*478 The granting of a temporary injunction does not disserve the public interest. Issuance of the injunction will facilitate the Debtor's successful reorganization which is in the public's interest. For all of these reasons, the temporary injunction provided in section 11.04 of the Plan is proper. CIT's objection to confirmation is overruled.

    3. The Absence of an Adversary Proceeding.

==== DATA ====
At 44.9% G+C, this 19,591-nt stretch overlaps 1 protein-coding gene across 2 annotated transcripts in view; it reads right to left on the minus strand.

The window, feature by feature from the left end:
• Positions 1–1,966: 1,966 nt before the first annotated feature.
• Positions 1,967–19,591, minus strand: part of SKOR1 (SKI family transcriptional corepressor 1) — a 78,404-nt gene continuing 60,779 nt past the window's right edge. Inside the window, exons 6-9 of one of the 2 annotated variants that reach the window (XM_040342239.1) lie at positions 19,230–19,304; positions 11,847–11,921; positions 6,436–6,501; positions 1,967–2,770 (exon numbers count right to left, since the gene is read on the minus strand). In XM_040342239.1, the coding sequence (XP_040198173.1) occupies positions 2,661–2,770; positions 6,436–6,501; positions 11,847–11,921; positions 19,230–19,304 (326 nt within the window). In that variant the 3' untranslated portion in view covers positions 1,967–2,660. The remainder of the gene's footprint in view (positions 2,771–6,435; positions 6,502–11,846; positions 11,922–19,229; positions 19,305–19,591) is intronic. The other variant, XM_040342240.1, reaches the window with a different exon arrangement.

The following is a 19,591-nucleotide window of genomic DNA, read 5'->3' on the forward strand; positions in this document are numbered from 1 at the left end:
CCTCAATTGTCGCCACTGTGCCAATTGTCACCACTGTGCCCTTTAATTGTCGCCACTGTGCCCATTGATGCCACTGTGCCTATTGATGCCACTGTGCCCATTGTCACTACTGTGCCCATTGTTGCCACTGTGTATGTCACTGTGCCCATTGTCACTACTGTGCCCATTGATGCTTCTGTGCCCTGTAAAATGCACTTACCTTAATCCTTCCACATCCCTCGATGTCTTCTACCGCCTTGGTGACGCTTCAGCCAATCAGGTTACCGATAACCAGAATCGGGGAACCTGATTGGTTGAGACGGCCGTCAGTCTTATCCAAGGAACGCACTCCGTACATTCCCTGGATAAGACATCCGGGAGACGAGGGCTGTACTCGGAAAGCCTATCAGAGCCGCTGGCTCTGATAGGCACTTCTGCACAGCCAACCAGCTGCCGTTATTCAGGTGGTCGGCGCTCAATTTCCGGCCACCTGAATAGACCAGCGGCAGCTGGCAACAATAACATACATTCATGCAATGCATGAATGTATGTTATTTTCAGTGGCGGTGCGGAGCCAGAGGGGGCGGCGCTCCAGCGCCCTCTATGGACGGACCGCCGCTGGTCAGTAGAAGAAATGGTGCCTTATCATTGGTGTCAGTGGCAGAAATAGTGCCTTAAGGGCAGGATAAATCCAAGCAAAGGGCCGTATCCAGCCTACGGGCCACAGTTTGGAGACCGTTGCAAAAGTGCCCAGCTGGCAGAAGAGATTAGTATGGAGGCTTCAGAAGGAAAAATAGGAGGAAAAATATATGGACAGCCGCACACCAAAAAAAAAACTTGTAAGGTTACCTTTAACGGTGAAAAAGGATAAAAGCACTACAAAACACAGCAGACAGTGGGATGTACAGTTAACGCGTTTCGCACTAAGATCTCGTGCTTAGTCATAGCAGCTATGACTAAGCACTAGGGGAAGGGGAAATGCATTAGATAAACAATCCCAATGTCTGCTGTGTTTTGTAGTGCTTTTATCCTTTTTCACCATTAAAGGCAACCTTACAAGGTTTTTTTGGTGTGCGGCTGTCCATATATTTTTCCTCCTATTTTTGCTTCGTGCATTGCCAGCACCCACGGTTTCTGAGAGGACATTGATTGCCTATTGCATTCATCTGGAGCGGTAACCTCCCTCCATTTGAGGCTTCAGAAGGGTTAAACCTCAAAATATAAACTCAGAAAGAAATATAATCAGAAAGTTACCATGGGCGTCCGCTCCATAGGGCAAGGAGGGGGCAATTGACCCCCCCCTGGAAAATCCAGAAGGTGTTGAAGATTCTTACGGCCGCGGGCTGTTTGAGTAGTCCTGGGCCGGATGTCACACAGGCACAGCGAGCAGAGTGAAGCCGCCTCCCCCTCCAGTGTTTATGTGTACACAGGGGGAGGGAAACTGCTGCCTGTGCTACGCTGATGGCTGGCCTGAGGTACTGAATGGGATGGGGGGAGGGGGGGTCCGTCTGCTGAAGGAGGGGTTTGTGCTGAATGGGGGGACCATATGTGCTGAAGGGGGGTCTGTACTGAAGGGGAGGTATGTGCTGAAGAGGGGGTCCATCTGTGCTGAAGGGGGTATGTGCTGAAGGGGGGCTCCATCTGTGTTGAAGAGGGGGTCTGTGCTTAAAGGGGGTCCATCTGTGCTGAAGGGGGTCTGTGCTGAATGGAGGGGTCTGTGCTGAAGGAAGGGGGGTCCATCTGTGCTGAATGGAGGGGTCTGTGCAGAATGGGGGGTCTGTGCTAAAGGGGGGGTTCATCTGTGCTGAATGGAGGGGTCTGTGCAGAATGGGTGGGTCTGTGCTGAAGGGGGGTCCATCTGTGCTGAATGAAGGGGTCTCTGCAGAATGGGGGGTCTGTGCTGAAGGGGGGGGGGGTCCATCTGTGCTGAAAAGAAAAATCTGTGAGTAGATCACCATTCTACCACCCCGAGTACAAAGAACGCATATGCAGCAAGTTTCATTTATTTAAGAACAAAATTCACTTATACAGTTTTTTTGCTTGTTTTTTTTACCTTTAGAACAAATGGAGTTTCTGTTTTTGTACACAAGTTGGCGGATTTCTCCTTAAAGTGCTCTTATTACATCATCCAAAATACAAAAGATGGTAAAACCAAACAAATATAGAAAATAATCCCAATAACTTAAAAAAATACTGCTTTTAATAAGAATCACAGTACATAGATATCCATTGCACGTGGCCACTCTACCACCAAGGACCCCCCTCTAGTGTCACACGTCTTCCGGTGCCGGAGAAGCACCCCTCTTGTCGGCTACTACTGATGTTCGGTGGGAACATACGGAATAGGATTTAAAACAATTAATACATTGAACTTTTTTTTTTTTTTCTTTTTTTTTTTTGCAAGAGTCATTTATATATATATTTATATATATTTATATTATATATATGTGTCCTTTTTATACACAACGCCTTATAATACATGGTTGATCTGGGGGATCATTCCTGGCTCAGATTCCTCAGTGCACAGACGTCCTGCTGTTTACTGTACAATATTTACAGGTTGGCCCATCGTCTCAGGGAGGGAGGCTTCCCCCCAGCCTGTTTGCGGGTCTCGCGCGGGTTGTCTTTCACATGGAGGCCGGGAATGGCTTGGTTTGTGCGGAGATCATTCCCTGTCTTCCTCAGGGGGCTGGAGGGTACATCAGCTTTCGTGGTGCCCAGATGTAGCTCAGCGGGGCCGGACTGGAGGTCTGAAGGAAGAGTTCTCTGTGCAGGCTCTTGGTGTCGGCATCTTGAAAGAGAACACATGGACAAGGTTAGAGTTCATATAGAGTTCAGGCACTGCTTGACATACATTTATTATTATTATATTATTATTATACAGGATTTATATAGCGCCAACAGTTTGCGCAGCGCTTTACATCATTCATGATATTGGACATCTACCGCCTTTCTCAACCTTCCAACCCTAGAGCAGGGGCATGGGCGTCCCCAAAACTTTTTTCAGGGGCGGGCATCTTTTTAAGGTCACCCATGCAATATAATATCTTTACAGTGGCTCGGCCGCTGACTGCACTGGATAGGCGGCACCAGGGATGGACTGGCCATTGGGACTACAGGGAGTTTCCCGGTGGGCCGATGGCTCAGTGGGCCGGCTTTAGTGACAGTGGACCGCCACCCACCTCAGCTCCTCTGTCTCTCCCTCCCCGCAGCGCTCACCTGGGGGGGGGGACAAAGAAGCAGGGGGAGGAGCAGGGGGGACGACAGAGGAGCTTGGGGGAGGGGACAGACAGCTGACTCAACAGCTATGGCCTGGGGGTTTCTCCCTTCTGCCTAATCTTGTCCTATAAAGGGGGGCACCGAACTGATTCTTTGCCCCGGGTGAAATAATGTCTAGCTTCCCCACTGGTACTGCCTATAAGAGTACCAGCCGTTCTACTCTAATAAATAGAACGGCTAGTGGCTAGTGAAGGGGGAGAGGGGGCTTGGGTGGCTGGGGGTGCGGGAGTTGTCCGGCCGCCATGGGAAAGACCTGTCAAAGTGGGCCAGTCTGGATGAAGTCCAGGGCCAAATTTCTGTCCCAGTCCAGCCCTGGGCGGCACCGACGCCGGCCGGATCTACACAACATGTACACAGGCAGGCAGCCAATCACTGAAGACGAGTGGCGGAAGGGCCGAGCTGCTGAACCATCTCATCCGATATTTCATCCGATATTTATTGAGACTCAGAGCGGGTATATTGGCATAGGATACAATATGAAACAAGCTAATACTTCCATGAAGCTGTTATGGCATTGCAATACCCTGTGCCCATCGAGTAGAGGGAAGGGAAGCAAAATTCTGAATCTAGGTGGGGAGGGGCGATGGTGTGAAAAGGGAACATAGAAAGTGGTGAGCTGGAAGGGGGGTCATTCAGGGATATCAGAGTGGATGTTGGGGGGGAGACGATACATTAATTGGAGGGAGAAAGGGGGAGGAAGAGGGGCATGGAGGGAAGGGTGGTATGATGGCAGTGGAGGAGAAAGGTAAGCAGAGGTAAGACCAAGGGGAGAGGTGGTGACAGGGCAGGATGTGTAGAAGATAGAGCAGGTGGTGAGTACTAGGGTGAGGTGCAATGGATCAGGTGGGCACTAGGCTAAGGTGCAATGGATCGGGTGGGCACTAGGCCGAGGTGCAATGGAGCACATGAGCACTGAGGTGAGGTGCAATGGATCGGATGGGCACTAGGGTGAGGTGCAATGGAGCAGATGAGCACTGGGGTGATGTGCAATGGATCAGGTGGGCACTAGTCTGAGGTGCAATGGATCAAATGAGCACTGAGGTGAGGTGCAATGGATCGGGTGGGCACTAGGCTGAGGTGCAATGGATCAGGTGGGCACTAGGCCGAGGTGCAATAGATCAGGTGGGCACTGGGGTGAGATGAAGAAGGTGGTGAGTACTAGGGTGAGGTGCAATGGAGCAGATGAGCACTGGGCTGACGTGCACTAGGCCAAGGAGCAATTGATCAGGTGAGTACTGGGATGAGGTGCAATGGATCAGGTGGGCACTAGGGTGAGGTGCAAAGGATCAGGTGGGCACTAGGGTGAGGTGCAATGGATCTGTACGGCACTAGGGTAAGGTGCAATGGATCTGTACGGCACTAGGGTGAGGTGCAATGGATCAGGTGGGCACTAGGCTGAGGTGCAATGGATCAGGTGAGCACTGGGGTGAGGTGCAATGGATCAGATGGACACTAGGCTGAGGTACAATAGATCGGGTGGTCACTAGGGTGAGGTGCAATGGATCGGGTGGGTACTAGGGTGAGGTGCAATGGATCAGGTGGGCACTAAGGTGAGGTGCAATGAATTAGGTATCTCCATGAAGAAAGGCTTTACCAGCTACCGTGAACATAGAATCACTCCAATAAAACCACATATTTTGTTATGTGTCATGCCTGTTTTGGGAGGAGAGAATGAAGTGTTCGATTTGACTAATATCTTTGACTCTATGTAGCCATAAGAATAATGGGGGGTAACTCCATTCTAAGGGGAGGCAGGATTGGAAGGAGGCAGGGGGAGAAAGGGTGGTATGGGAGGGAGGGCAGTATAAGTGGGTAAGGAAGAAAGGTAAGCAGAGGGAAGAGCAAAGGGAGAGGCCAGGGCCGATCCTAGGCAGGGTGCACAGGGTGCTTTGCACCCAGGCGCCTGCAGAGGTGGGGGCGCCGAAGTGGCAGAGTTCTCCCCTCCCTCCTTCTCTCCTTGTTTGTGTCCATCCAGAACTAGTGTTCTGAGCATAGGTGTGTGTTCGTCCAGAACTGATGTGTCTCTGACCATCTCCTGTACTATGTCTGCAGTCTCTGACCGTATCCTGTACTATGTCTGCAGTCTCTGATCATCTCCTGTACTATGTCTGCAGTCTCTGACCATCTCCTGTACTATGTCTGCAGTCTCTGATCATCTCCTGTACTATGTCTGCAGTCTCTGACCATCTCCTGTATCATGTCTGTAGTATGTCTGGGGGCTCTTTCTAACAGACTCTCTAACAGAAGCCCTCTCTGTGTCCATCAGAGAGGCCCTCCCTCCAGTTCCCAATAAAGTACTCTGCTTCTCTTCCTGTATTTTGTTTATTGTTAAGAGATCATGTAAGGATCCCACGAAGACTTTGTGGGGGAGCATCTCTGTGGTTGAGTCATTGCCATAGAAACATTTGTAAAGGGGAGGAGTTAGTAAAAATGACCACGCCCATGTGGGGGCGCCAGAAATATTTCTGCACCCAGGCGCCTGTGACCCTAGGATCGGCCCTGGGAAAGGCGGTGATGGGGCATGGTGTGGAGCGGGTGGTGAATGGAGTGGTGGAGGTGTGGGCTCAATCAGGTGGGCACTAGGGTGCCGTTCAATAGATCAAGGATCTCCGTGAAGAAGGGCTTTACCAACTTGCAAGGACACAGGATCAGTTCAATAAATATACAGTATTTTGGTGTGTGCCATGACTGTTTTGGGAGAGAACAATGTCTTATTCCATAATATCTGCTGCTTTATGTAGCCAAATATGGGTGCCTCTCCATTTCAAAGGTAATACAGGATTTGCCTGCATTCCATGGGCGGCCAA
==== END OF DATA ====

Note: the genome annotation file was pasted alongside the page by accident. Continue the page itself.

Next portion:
CIT contends that the Plan cannot be confirmed because the Debtor failed to seek the requested injunctions by adversary proceeding in accordance with Bankruptcy Rule 7001. However, during argument on its oral motion to deny confirmation pursuant to Fed.R.Civ.P. 52(c), CIT admitted that it had actually received all of the due process protections during the confirmation hearing process that would otherwise have been available to it if the Debtor had sought the Plan's injunctions through an adversary proceeding. See December 13, 2000 Transcript ("Dec. 13 Tr.") p. 168, lines 3-12 ("The Court: ... But with respect to CIT, I'm hearing you say that you agree you were afforded equal protections in this contested matter as you would have been afforded them in an adversary proceeding. [Counsel for CIT]: That's probably procedurally due process, but, yes. I think the due process was probably addressed appropriately."). Thus, since CIT's rights were not adversely affected by the Debtor's failure to seek the injunctions through an adversary proceeding, CIT's objection to confirmation is overruled.[3]See In re Zale, 62 F.3d at 763 ("[P]arties have waived their right to protest the lack of an adversary proceeding when the court afforded them all the protections of an adversary proceeding. ..."); In re American Dev. Int'l. Corp., 188 B.R. 925, 935 (N.D.Tex.1995) (where rights of affected parties have been adequately protected and affected parties have had an opportunity to be heard, form should not be elevated over substance).